Made in Topeka: Glacier's Edge Vineyard & Winery
The Challenge Mike and his wife, Lisa, rooted Glacier's Edge Vineyard and Winery, 1636 SE 85th St., in a challenge from Mike's father, Jim. Jim failed in his own attempt at wine making.
"He decided that I should go out and grow some grapes and make some wine, so we did," Mike said. "We planted 125 vines and that grew into 500, and pretty soon we had 1,200 in the ground, and what are we gonna do with all these grapes?"
Their first answer was to sell commercially. Jim was there for their first harvest in 2009. Mike says his dad went along to the winery and watched as they crushed and pressed the grapes.
"It was just wonderful for him," Mike said. "The next weekend, he died."
But the challenge lived on and became a tribute. Two thousand more vines and a few amateur medals later, Mike, who teaches at Washburn Rural High School, and Lisa, a physical therapist, took the plunge. Glacier's Edge officially opened in May 2014.
"We had talked about it for a couple of years, and it just kind of came together. Why shouldn't we give it a try?" Lisa said.
A Growing IndustryThey aren't alone.
The Kansas Department of Agriculture says Kansas has about 350 acres of grapes. According to the Kansas Grape Growers and Winemakers Association, those grapes encompass more than 30 vineyards and support two dozen wineries. The Department of Agriculture says the Kansas wine and grape industry poured nearly $11 million into the state's economy in 2014.
Recent changes in Kansas law make it easier for wineries to share the fruits of their labor. A 2009 law allows Kansas farm wineries to obtain a special-order shipping license, which allows them to ship directly to customers in Kansas and customers in states that allow outof-state wine shipments. The law also allowed farm wineries to get a license to sell unopened bottles at a single farmer's market. Just this year, the legislature amended that law so farm wineries now may sell at any farmer's market statewide.
It wasn't until 2012 that wineries could sell unopened bottles of their products at special tasting events and wine by the glass at their farm locations. Lisa says that allowance is what enables wineries such as theirs to offer customers an experience.
"People want to see vines. People want to come in and smell fermentation happening," she said. "We want them to come taste our wine, experience it, learn about it, learn about grapes. Maybe there's a red you don't care for, but the next red you'll love. Or a white."
The Wine Experience Beyond taste, a visit to Glacier's Edge truly is an experience for all the senses. The wine making takes place in a room just beyond the tasting area, allowing the scent of the process to permeate the building. Plus, visitors may be lucky enough to see Mike take the cover off a large vat and "punch down" the crust on a batch of fermenting grapes—the rich color of the juice a delight for the eyes as you hear and see the bubbles of carbon dioxide gasses break the surface as they're released.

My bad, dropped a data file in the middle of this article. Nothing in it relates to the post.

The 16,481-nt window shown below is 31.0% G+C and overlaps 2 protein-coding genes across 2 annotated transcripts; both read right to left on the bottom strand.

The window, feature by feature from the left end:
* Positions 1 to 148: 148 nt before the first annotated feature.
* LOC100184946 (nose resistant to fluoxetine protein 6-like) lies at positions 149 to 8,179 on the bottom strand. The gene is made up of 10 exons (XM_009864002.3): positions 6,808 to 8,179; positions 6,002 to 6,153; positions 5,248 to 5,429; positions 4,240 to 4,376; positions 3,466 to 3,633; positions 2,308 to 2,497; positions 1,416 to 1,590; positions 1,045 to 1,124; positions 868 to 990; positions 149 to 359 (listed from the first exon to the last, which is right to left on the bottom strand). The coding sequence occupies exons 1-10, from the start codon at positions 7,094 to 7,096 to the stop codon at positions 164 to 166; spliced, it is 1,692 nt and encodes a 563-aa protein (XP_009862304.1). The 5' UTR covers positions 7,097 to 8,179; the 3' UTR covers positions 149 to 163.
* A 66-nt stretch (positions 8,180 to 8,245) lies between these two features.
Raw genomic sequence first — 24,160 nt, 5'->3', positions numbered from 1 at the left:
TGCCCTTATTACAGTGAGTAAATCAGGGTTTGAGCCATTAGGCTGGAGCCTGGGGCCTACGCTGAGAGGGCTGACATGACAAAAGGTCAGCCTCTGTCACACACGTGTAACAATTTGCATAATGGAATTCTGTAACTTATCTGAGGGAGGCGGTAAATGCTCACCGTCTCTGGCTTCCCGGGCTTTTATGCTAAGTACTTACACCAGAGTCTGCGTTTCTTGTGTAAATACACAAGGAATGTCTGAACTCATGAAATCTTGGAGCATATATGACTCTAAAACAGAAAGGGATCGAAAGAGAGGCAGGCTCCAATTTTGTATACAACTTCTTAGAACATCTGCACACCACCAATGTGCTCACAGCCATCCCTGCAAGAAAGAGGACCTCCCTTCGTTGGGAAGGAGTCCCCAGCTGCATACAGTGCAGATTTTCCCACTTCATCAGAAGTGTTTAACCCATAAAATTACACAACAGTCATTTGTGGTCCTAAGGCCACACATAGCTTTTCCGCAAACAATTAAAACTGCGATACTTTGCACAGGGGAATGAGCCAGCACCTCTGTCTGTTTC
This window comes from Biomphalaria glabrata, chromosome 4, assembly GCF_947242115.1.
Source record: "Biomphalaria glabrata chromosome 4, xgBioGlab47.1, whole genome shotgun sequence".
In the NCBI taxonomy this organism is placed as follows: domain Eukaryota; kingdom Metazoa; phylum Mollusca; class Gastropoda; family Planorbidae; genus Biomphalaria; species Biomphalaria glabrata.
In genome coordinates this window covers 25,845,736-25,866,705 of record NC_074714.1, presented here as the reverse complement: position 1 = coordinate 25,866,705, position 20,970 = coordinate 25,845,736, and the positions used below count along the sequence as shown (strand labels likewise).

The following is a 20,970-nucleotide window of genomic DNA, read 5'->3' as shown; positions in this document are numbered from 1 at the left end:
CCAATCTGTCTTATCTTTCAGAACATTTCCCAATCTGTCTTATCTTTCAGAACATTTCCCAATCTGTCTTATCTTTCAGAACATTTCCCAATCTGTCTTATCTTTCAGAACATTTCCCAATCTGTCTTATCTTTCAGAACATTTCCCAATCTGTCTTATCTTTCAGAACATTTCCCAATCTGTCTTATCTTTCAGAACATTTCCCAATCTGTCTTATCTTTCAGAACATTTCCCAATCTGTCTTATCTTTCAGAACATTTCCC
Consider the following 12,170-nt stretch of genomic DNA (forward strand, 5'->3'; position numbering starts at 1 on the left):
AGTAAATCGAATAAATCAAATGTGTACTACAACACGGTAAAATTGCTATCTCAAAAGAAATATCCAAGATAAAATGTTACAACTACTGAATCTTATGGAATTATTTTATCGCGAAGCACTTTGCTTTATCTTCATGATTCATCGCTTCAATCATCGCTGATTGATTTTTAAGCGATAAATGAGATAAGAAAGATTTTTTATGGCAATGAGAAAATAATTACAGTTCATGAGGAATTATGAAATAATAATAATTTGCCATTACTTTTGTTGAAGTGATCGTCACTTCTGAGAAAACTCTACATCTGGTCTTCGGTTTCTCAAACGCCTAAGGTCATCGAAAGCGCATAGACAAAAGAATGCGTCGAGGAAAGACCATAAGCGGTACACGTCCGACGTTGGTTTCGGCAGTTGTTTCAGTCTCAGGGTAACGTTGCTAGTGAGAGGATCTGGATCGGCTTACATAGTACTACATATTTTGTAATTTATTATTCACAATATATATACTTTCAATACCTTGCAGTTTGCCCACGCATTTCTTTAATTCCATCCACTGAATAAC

Mike says they'll stir each vat through a breakdown process for about a week before the grapes are pressed. It will take another year or two—or more—before the wine is ready to drink.
"Wine is something that you don't set a date to release it—the wine sets the date," Lisa said. "It might be something we're trying to produce and have ready to go in September, but it might not be ready until January."
Of course, it all starts with the grapes. With Mike and Lisa both maintaining full time jobs in addition to the winery, they rely on family and friends willing to help. During the six to eight week grape harvest stretching from late August into early October, they invite them into the vineyards to pick by hand, lured by the promise of lunch.
Bountiful Harvest The industry's growth is paying off for the Steinerts. A building expansion will open in time for the holiday season, with more planting to follow. Mike says it takes three to five years to get a grape vine to produce from a planting, which can be a challenge since it takes an average of 13 pounds of grapes to make a gallon of wine.
Glacier's Edge wine is made from grapes they grow themselves, plus grapes purchased from five other vineyards within a 40-mile radius of Topeka. The Steinerts also take part in a "wine trail" with other area wineries, so they all can support each other in serving up homegrown flavor.
"What the previous thought was about Kansas wine is wrong," Mike said. "We are producing some very good products and people need to come and drink local."
Mike also might share a story or two about his dad while he pours you a glass. He thinks Jim would be impressed with how he's answered the challenge. Glacier's Edge is open 4 p.m. to 7 p.m. Friday, noon to 6 p.m. Saturday and noon to 5 p.m. Sunday. They also host tours and special events, and take part in First Friday Art Walk.